Individual cells are constantly making important decisions, and it has now become clear that they are doing so much more autonomously than previously thought.
According to the team, cells use multimodal perception to take into account external signals and information from inside the cell, for example, the amount of cell organelles.
In certain situations, internal signals can suppress external incentives: for example, in tumors where cells are resistant to different treatments.
This drug resistance is a serious problem in the fight against cancer, and it can be solved by taking into account the contextual signals that individual cells experience, and then changing them.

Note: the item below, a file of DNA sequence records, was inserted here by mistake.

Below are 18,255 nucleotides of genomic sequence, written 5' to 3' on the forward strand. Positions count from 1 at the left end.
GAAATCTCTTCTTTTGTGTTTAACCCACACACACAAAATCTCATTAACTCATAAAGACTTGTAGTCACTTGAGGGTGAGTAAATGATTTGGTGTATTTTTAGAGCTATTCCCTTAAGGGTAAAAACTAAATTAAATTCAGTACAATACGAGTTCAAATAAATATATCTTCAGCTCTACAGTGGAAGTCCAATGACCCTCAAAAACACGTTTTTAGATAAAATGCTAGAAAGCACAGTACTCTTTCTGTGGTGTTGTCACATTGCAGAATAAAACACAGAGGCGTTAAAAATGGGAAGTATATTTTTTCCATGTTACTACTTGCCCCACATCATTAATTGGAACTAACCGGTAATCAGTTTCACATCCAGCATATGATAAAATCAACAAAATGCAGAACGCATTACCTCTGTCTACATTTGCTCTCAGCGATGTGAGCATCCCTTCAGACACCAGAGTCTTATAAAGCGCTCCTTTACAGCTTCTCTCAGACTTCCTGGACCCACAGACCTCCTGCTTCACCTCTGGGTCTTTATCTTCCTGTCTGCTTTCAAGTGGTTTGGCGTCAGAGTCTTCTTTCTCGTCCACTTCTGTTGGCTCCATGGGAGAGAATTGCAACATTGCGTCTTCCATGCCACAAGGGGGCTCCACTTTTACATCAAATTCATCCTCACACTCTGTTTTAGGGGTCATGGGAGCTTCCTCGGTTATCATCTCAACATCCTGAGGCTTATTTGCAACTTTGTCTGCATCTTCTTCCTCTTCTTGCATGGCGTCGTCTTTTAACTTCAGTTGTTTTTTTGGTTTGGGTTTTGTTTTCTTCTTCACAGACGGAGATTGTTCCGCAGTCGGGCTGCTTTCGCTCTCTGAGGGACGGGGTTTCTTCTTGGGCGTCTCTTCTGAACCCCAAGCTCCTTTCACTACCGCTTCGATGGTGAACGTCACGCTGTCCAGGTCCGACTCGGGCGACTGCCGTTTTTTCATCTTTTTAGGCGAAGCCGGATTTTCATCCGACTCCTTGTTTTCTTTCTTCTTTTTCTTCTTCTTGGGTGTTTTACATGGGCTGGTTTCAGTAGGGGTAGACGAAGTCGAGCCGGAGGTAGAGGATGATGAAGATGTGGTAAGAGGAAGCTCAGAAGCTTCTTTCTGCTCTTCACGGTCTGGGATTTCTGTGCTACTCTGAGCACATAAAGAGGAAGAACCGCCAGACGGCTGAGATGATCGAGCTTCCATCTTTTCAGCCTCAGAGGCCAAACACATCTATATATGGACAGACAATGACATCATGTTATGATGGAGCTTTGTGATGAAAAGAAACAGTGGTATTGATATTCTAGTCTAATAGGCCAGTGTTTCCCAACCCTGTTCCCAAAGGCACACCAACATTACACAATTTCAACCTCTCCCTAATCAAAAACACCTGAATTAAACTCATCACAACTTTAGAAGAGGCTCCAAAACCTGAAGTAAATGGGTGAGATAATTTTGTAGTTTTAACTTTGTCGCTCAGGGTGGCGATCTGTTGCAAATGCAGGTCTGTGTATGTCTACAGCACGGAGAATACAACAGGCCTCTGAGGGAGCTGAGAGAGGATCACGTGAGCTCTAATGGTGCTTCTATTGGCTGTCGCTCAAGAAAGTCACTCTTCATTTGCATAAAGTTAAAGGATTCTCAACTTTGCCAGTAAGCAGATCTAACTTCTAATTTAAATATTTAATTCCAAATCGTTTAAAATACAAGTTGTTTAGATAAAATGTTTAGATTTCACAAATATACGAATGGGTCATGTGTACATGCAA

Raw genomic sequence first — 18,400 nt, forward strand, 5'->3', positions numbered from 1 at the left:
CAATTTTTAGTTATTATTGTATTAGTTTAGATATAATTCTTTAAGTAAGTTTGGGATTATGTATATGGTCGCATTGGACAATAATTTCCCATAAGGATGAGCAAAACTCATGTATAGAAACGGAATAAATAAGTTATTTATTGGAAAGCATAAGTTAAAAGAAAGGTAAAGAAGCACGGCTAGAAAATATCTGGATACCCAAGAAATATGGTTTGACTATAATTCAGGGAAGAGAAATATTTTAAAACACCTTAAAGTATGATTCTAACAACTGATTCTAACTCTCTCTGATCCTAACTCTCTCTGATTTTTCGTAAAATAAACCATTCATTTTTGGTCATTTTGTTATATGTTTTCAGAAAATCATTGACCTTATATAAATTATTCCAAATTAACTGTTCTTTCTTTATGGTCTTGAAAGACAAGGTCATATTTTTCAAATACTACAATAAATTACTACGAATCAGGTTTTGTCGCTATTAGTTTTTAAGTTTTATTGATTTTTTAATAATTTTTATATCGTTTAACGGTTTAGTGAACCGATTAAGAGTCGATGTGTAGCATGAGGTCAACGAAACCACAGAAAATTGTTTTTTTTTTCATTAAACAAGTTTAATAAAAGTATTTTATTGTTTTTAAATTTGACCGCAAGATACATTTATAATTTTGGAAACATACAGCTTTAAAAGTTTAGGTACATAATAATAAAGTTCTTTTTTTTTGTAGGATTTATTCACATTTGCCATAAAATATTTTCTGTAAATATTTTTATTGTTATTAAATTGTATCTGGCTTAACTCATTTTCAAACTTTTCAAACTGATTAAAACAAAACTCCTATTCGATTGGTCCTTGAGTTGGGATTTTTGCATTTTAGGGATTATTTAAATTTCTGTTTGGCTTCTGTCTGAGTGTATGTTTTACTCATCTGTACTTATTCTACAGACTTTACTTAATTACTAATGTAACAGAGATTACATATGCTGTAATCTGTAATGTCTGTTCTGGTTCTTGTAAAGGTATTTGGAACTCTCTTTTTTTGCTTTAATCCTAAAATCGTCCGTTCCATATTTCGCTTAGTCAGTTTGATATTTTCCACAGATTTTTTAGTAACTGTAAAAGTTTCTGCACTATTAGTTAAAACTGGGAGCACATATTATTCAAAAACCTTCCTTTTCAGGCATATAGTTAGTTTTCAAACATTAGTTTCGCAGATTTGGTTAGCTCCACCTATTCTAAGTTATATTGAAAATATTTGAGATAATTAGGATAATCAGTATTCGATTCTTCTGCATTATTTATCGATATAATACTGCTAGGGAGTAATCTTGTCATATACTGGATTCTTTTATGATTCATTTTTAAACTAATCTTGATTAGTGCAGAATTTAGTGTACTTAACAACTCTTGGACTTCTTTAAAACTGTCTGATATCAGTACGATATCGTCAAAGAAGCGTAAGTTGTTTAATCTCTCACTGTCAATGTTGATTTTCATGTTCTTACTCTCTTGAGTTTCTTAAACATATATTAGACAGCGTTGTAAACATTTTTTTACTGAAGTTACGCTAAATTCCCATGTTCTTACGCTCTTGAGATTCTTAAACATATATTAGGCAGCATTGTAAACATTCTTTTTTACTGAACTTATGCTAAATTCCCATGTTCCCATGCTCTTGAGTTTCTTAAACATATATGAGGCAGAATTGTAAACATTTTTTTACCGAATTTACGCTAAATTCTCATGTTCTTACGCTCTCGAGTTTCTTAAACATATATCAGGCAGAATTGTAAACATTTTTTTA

To verify whether cells were making decisions according to contextual, multimodal perceptions, as humans do, researchers had to simultaneously measure the activity of several signal nodes — external cell sensors — as well as several potential signals from inside the cell, such as the local environment and the number of cellular organelles.
All of this was analysed in both individual cells and in millions of cells, using a 4i method that allows visualization and determination of the number of proteins that may be up to 80.
Researchers found that when the activity of individual sensors changed, internal signals also changed; for example, large amounts of mitochondrium affect how the individual cell perceives external incentives.
When researchers assessed the decision of one cell, for example, to reproduce or to remain in peace, the decision depended heavily on its internal state.
So individual cells are able to make appropriate context-dependent decisions, and they are smarter than previously thought, and they sum up the authors.